DARREN Weir won almost half the races on offer at Warrnambool’s May Racing Carnival, setting a record a former Racing Victoria official believes will never be broken.
The Ballarat-based trainer won 14 of the 30 races, including feature events the Galleywood Hurdle and Warrnambool Cup, across the three-day showcase.
He reached 50 career wins at the famous carnival in the process and secured a new Australasian record.
Former Racing Victoria chairman of stewards Des Gleeson said Weir's record-breaking carnival would never be bettered.
"It's hard to think anyone else could train 14 winners over three days," Gleeson said.
"I don't think it will ever happen again. Darren's achievement is remarkable because there is so much competition between the trainers.
“Trainers from all over the state had runners at the carnival and Darren kept on winning races.
“He's a master trainer who has the knack of training winners in all types of races."
Weir himself played down his achievement, saying “next year I probably won’t get a winner now”.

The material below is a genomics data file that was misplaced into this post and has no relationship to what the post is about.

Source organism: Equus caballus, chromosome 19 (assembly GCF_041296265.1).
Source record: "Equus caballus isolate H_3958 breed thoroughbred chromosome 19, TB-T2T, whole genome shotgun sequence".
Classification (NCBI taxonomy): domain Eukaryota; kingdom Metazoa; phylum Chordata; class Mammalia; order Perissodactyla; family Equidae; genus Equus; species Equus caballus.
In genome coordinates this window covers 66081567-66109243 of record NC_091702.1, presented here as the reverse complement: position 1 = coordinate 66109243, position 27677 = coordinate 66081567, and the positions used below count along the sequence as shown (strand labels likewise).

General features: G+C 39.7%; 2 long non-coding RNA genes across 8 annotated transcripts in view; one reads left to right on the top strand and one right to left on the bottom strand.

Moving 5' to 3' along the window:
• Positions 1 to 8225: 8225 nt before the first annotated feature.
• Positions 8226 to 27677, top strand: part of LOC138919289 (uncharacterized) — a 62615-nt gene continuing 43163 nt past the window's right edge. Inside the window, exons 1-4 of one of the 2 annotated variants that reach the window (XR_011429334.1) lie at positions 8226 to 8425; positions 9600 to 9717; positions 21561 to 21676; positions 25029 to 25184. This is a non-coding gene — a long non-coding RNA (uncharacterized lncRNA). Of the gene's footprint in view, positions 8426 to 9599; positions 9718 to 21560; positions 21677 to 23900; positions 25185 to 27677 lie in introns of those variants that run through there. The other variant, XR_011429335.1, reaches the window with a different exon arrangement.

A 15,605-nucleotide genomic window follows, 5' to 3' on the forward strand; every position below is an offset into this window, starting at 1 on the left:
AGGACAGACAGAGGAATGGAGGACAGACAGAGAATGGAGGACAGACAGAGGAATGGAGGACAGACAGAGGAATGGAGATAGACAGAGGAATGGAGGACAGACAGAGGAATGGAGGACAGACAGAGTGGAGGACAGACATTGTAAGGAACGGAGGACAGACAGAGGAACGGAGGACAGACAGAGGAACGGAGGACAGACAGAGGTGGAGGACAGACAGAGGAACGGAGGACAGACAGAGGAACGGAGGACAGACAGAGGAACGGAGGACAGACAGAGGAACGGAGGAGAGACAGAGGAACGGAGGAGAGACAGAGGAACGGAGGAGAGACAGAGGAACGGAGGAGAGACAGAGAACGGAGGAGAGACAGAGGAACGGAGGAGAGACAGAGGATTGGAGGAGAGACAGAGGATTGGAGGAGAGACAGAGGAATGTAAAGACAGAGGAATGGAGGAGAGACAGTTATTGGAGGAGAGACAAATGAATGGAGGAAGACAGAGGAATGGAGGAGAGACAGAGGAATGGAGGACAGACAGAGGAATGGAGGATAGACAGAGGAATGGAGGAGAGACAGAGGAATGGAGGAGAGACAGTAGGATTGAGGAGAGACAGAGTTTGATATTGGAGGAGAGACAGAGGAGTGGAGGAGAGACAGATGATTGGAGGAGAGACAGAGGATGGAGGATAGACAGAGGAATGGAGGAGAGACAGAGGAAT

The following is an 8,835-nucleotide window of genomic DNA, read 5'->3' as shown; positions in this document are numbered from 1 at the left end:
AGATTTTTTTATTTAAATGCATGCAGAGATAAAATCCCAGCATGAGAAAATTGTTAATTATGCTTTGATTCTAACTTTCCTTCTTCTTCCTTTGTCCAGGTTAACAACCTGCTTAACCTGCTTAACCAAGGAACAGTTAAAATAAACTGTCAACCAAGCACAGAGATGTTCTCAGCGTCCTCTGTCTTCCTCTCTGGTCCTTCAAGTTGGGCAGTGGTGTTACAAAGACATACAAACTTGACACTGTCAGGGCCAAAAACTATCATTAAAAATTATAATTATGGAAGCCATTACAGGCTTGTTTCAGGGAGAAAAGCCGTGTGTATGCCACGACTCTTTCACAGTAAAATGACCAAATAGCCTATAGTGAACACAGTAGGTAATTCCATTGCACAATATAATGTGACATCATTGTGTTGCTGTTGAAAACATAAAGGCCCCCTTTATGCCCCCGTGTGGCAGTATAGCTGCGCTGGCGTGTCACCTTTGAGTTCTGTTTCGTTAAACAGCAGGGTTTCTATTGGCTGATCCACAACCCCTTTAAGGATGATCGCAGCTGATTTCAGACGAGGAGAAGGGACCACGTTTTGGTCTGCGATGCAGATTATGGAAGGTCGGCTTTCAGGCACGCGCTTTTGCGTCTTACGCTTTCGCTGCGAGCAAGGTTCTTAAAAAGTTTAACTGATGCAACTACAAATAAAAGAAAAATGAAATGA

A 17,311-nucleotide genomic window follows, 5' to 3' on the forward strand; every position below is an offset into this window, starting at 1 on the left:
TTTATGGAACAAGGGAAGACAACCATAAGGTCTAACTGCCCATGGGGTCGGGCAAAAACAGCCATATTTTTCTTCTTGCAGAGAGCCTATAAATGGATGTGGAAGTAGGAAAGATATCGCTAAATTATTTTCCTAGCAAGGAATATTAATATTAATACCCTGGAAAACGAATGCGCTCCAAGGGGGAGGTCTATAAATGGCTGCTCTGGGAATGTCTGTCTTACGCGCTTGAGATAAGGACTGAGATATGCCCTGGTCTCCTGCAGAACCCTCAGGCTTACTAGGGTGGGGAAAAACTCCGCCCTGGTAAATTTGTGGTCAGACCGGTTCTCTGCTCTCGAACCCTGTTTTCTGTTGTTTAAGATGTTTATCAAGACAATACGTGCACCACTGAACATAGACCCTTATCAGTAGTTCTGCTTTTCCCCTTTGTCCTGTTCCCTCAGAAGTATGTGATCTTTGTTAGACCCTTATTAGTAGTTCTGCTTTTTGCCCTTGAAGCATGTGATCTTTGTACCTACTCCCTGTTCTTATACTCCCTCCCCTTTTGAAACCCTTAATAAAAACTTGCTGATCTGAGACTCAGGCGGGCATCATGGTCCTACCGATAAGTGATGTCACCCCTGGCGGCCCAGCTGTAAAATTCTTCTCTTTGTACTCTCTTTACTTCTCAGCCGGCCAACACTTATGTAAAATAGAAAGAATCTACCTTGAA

But his racing manager Jeremy Rogers said the Melbourne Cup-winning trainer deserved all the accolades which went his way.
“It’s been a massive team effort and he pays credit to all the staff and jockeys and owners and everyone who supports us,” he said.
“He’s just a brilliant horseman but he’s got a brilliant mind as well. It’s always thinking of something new, he’s always building something.”
Rogers said Weir had respect for his team.
“He is a very good boss and everyone loves working for him,” he said.
“It is probably appropriate (jockey) Brad (Rawiller) broke the (Australasian) record (for Weir) because he’s been with Darren since day one.
“It is great for Brad, he’s a real team player and the first one to congratulate you if someone else rides a winner for us.” Rawiller said it was a thrill to land the win on Craven Image that set the national record for Weir.
"He's just incredible, he trains so many winners and keeps on top of training so many horses," he said.
"He has great staff and the jockeys all work together, we know what goes around comes around. But it all comes back to the great man behind it all, Darren Weir.”
Weir’s campaign had one blemish. Stewards fined him $400 for failing to lodge a stable return notifying a change of stable location for Warrnambool Cup winner High Church.